Despite working with some of the most cutting-edge technology, radiologists often get shortchanged in one specific area: reading room design.
That’s not to say most reading rooms don’t have powerful technology themselves. However, the workstations being used don’t always offer a unified workflow, forcing radiologists to rely on multihead display setups or move between workstations, depending on what type of study is being viewed. In addition, proper ergonomic design can be lacking, denting a radiologist’s productivity while literally being a pain in the neck.
Fortunately, those looking to improve their reading environment don’t need to start a major construction project. Instead, the latest diagnostic display from healthcare visualization company Barco can address a number of needs with a single solution.
The display is called Coronis Uniti, and it is Barco’s answer to the challenge of growing imaging volumes and ergonomic stress. “We are doing anything we can to help radiologists with the ergonomic environment during their reading day,” Lynda Domogalla, vice president of product marketing for Barco’s Healthcare division, told Health Imaging. “The reality is in most of their environments, they are given a room that was sort of an afterthought and thrown in there with a lot of nice equipment but not in the optimum environment.”
United in comfort
One example of how Uniti improves the reading environment is that it condenses workflow into a single display that is designed for both digital mammography and color PACS imaging. This unique ability to represent calibrated color and grayscales can increase efficiency by eliminating the need to move between displays or between multiple workstations.
Barco optimized the performance of Uniti to match the normal human field of vision. Perception of color and shape is limited to approximately 30 degrees in each direction, but a typical multihead workstation encompasses a viewing area that is much wider in order to present all of the necessary images. Uniti’s bezel-free, 33-inch screen, however, brings the maximum amount of information front and center.
Reducing the number of screens a radiologist views does more than streamline workflow; it’s healthier for the viewer as well. A survey of members from the Society of Breast Imaging conducted by researchers at Stanford University School of Medicine and published online in the Journal of the American College of Radiology found more than 60 percent of respondents said they had a repetitive strain injury. A majority said they spent eight hours per day at a workstation, but other than possibly having an adjustable chair, few were taking advantage of the most ergonomic equipment available.
One feature of optimal reading rooms that radiologists might not have is proper ambient lighting. As Eliot Siegel, MD, of the University of Maryland, advises each year at the RSNA annual meeting during his popular lectures on ergonomics, ambient light in a reading room should closely match the brightness of a workstation. Individual workstation lighting controls are recommended, and Uniti solves this problem by including a SoftGlow ambient light built into the display.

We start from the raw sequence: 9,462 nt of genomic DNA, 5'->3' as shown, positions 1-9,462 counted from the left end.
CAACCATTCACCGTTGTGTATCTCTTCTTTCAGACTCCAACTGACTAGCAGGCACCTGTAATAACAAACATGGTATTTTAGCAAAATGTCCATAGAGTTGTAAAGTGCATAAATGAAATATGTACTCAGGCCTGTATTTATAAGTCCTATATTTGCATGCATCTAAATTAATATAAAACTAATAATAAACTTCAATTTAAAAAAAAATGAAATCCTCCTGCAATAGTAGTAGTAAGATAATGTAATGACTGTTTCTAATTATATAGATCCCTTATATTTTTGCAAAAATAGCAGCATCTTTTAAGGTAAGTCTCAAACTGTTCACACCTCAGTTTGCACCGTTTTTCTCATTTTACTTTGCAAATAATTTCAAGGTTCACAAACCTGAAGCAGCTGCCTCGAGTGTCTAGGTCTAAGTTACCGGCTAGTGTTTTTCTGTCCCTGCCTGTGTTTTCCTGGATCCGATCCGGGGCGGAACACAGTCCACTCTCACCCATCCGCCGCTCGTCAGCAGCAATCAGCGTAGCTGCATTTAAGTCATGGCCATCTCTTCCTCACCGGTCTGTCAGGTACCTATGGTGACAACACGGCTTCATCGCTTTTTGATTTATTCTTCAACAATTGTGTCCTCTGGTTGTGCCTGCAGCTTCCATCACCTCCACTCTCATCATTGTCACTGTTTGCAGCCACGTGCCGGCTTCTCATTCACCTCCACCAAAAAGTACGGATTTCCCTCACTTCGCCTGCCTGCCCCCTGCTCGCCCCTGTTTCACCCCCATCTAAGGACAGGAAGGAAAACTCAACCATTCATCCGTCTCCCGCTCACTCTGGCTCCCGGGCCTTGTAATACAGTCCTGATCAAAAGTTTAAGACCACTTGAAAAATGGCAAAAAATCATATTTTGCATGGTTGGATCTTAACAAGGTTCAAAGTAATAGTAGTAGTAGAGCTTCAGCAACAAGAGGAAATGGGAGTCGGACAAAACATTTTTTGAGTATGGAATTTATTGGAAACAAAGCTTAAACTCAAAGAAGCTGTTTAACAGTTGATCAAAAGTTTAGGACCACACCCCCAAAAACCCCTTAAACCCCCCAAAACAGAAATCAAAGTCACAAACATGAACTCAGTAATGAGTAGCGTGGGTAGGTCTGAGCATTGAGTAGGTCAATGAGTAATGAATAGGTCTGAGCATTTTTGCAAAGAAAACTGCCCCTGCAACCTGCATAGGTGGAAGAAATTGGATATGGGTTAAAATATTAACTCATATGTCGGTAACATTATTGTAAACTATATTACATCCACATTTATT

The display itself is optimized with DuraLight Brilliance for brightness, with a luminance of greater than 2100 cd/m². Uniti also includes the I-Luminate and SpotView technologies, which allows the user to boost brightness and focus light on particular abnormalities in an image. The display is so bright that it can be used as a virtual lightbox (and it even comes with a clip to let users hang old films for comparison with on-screen digital studies). Barco’s Optical Glass also reduces glare and eye strain.
“Because it’s so bright, it allows radiologists to read in a brighter room, which is healthier and more pleasant for them,” said Domogalla. “A lot of reading rooms are just dark caves right now.”
Quality is king
While ergonomics is clearly important, radiologists’ primary concern is image quality. A recent survey from healthcare research agency The MarkeTech Group, which interviewed more than 200 radiologists from Europe and North America, found that 91 percent felt image quality was the most important display aspect that impacted reader performance.
That’s why, in addition to building a 12MP color screen with the highest resolution on the market today, Barco included a number of features designed to optimize the quality of images displayed on Uniti. One of the highlights is the new SteadyColor calibration technology, which allows Uniti to adjust color driving levels in real time—an important feature given that subtle difference in color can provide critical clinical information.
“Today, people read images on color displays, and yet in fact when they do a calibration, they are calibrating still to the DICOM grayscale standard display function,” said Domogalla. “What happens then is you find that colors are not perceptually linear—they’re not smooth when you look at a ramp of the colors.”
Other Uniti features include RapidFrame technology to improve focus on moving images, and in a nod to the fact that many will use the display for breast imaging, Uniti has the ability to display in blue base as well as clear base.
With clearance from the FDA, Uniti is available for purchase and will be on display at the RSNA annual meeting in Chicago. There, attendees will be able to test the display themselves to see how it can transform their reading room.
“This can change the reading experience and the reading room itself,” said Domogalla.